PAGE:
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A man ploughs a rice field using a hand tractor in Svay Rieng province in July
A man ploughs a rice field using a hand tractor in Svay Rieng province in July. Vireak Mai

Farmers weigh up US technology

US and Cambodian governments have presented a united front calling for the country’s agriculture industry to diversify, modernise and commercialise.

US ambassador William E Todd and the Cambodia’s Deputy Prime Minister and Chairman of the Council for Agricultural and Rural Development Yim Chhay Ly led an industry conference at Phnom Penh’s InterContinental Hotel yesterday.

The conference – also attended by US-based agriculture giants John Deere, DuPont Pioneer and Valmont Irrigation – was aimed at bolstering trade between the two nations in the farming sector, however neither Chhay Ly nor Todd detailed how exactly the two would up their financial ties.

“The Cambodian economy is doing very well, but it could do much better,” Todd said.

Chhay Ly said the government wants to modernise and replace Cambodia’s traditional farming methods such as ox-drawn ploughs, harvesting by hand and relying on rainfall to water the crops, by introducing US-style agro-machinery, hybrid seeds and chemicals.

“The vision of the Royal Government is to have a modern agriculture business, to transform the agriculture industry from its traditional methods . . . Farmers are dependent on old and traditional habits,” Chhay Ly said.

It comes three months after Asia Development Bank loaned the Cambodian Government $70 million to “expand the country’s rice sector and promote reforms in the finance sector”.

Nearly 80 per cent of all Cambodians derive their income from agricultural businesses and produced nine million tonnes of paddy rice in 2012.

As of October, milled rice exports for 2013 hit 294,154 tonnes, up 100 per cent from the year before, but Chhay Ly said the government was aiming treble that figure again to one million tonnes by 2015.

The government’s “ambitious” goal adds further pressure to local farmers still recovering from floods, which affected more than 370,000 hectares of agricultural land and completely destroyed 130,000 hectares, according to Mam Amnot, Secretary of State of Agriculture, Forestry and Fisheries.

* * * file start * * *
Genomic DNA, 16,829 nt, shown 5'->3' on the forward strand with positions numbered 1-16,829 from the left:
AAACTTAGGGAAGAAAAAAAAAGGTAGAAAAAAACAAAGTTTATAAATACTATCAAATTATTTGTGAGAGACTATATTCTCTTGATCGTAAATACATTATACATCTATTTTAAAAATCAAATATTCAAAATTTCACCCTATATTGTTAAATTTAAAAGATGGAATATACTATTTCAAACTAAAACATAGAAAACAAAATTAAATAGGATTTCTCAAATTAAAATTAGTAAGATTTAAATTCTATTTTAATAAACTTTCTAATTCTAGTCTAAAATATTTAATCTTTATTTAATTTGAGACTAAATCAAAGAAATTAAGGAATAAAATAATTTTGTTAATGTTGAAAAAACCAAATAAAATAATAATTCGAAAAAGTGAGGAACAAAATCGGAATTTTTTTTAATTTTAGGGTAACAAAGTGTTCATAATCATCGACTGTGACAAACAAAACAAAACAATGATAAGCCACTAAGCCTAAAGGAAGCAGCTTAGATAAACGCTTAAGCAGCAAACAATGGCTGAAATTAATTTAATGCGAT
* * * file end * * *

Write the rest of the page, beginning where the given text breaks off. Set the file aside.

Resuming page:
The one-million-tonne goal has met with criticisms from deputy secretary-general of the Alliance of Rice Producers and Exporters of Cambodia David Van who labelled the figure as “merely a number”.

“They will not meet that ambitious figure,” he said.

Van estimates a maximum of 350,000 tonnes this year. Van cited a number of “technicalities”, which the Cambodian government needs to address first including the expansion of Cambodia’s largest port Sihanoukville Autonomous Port to accommodate bulk loading vessels of 30,000 tonnes capacity and subsequent reduced shipping fees.

The ARPEC representative contested the suggestion that farmers could afford the modern farming technologies highlighted at Tuesday’s conference saying the only way it is possible is if “organised farmer clusters” combine their money to purchase the machinery.

Srey Chanthy, President of Cambodia Economy Association said there was risk in transitioning Cambodian farming techniques, which had been a topic for discussion for 50 years.

“Everyone knows modernisation of farming will increase productivity. It’s one thing to say it, but another to actually do it,” Chanthy said.

The long-time economist called on the Cambodian government to open a subsidiary fund or attract public investment to launch a modernised farming technology pilot program.

“They are not even sure they will get the expected result. Who will pay for the farmers’ time and money invested?”

Lim Bun Heng, President of Loran Export and Import Company however applauded the US Ambassador and the Deputy Prime Minister’s proposals.

“I really like the idea. Farmers could produce more agricultural products in a shorter time and increase the amount of rice being exported.”



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